“Mom-ma.” Alicia drug out my name in that tone just to irritate me. “You haven’t left us alone for the past two years. We’ll be all right and you need a break.”
“My baby might need me,” I argued back, thinking of my little Jackie who’d refused to get his butt out of bed and see me off.
“Your baby is fourteen, and he’s not a baby.”
I twisted the edge of my lip and processed her words. How quickly the time passed.
I didn’t blame her for being annoyed but I couldn’t help myself. Two years, three weeks, one day, and a multitude of hours I finally stopped counting we’d received news of my husband’s helicopter crash in Afghanistan. A little over two long years had passed since the morning I had to tell my babies their daddy wasn’t coming home. We’d survived. But leaving them on their own for more than a few hours had become almost unbearable.
Alicia sighed and twirled her strawberry blonde hair, wrapping it and unwrapping it around her finger. A trait she’d picked up from me.
I loved my kids to the moon and back five times over.
In four months and a week, Alicia would be off to college at the University of Georgia. Only an hour and forty-seven minutes’ drive away from our little house outside of Macon, I reminded myself for the hundredth time just that morning.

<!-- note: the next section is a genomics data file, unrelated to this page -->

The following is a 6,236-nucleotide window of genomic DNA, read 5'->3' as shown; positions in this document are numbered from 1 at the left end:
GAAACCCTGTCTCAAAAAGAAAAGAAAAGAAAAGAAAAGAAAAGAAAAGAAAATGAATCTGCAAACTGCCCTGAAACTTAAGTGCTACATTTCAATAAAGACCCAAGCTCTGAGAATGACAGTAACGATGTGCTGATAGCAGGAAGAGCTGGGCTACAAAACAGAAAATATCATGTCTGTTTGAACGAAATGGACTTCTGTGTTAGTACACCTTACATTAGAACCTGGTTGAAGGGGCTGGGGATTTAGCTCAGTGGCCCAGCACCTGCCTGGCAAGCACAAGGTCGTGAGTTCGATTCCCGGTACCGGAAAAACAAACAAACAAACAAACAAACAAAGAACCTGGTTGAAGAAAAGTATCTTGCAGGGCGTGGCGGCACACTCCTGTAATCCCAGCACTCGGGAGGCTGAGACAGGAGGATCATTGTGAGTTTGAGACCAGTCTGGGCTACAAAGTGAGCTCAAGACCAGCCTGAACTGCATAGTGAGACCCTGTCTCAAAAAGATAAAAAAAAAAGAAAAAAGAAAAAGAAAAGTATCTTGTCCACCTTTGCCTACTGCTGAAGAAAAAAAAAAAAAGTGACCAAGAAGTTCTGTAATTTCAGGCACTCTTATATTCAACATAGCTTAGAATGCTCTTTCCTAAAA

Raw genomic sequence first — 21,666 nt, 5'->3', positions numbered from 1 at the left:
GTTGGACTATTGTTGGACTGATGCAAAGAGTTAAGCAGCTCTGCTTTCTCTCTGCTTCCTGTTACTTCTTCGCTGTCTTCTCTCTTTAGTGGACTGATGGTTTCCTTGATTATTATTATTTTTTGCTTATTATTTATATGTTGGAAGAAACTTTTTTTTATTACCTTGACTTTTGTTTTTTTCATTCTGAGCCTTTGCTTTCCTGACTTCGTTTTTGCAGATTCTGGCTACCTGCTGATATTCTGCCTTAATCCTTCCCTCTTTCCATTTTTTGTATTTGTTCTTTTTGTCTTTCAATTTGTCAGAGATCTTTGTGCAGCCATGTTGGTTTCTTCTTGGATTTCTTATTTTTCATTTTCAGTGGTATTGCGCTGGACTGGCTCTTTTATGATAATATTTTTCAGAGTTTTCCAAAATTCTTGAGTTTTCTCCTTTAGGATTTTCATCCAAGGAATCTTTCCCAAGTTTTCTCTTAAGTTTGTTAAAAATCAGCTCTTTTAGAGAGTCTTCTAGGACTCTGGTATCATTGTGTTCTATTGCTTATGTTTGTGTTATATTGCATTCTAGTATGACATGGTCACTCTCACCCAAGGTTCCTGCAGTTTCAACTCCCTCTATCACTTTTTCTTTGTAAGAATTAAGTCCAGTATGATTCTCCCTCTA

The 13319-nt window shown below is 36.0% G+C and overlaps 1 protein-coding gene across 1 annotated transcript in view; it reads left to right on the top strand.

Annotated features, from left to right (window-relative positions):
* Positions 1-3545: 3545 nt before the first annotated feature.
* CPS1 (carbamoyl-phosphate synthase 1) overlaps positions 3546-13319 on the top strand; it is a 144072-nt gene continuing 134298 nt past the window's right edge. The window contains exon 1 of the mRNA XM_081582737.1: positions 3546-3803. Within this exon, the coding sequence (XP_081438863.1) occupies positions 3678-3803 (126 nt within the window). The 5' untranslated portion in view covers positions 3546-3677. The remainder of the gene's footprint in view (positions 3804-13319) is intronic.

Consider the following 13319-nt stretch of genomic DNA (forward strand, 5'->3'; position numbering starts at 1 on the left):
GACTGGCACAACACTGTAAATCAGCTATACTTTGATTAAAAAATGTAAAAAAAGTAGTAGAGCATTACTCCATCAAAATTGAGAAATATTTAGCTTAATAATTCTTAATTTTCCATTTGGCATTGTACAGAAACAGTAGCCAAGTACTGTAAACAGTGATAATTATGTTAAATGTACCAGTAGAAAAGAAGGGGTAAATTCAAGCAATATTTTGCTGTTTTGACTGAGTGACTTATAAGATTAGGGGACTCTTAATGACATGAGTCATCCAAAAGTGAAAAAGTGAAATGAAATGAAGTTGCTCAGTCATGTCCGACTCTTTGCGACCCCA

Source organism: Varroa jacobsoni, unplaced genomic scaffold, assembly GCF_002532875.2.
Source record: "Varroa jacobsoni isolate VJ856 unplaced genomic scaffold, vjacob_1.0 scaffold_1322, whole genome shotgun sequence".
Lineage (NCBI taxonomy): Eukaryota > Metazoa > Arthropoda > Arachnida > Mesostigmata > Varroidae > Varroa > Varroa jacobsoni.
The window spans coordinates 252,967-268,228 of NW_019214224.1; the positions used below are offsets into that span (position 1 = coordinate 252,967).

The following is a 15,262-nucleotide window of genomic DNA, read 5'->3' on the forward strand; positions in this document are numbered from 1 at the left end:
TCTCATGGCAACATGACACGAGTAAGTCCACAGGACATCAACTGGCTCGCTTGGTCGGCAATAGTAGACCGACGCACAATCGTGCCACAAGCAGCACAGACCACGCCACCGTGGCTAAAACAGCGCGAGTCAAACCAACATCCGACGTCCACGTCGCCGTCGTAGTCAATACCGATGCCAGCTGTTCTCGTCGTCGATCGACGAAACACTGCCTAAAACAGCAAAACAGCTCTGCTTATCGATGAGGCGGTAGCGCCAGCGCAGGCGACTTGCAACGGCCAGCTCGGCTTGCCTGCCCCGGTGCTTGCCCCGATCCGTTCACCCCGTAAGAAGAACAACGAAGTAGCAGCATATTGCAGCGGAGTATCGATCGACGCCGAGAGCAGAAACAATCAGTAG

She’d mentioned maybe joining the Air Force after graduation but I’d crumbled into a puddle at her feet, so that idea went by the wayside. Preacher Don always said God would never give us more than we can handle. Losing one of my babies to the same fate as their father would test that for certain.
If Jackson were here, he’d tell me it’s my job to teach our kids to live life to the fullest.
I preferred safe.
In typical teenager fashion Alicia slumped down in the driver’s seat and popped in her earbuds, her thumbs clicking away on her smart phone’s cracked screen. That meant our conversation was over.
I exited and plopped down on the front bumper, careful not to get bug guts on the rear of my soft jeans. I turned my head and snapped my fingers. “Wash this car while I’m gone.”
All I got was a, “Huh? Can’t hear you,” mouthed through the windshield.
She heard me. I tugged at the edge of my flowery blouse and then tightened my ponytail.
A bonk, bonk, bonk, bonk, bonk, caught my attention from the corner of Church Street and Culpepper Avenue. Too much noise for seven a.m.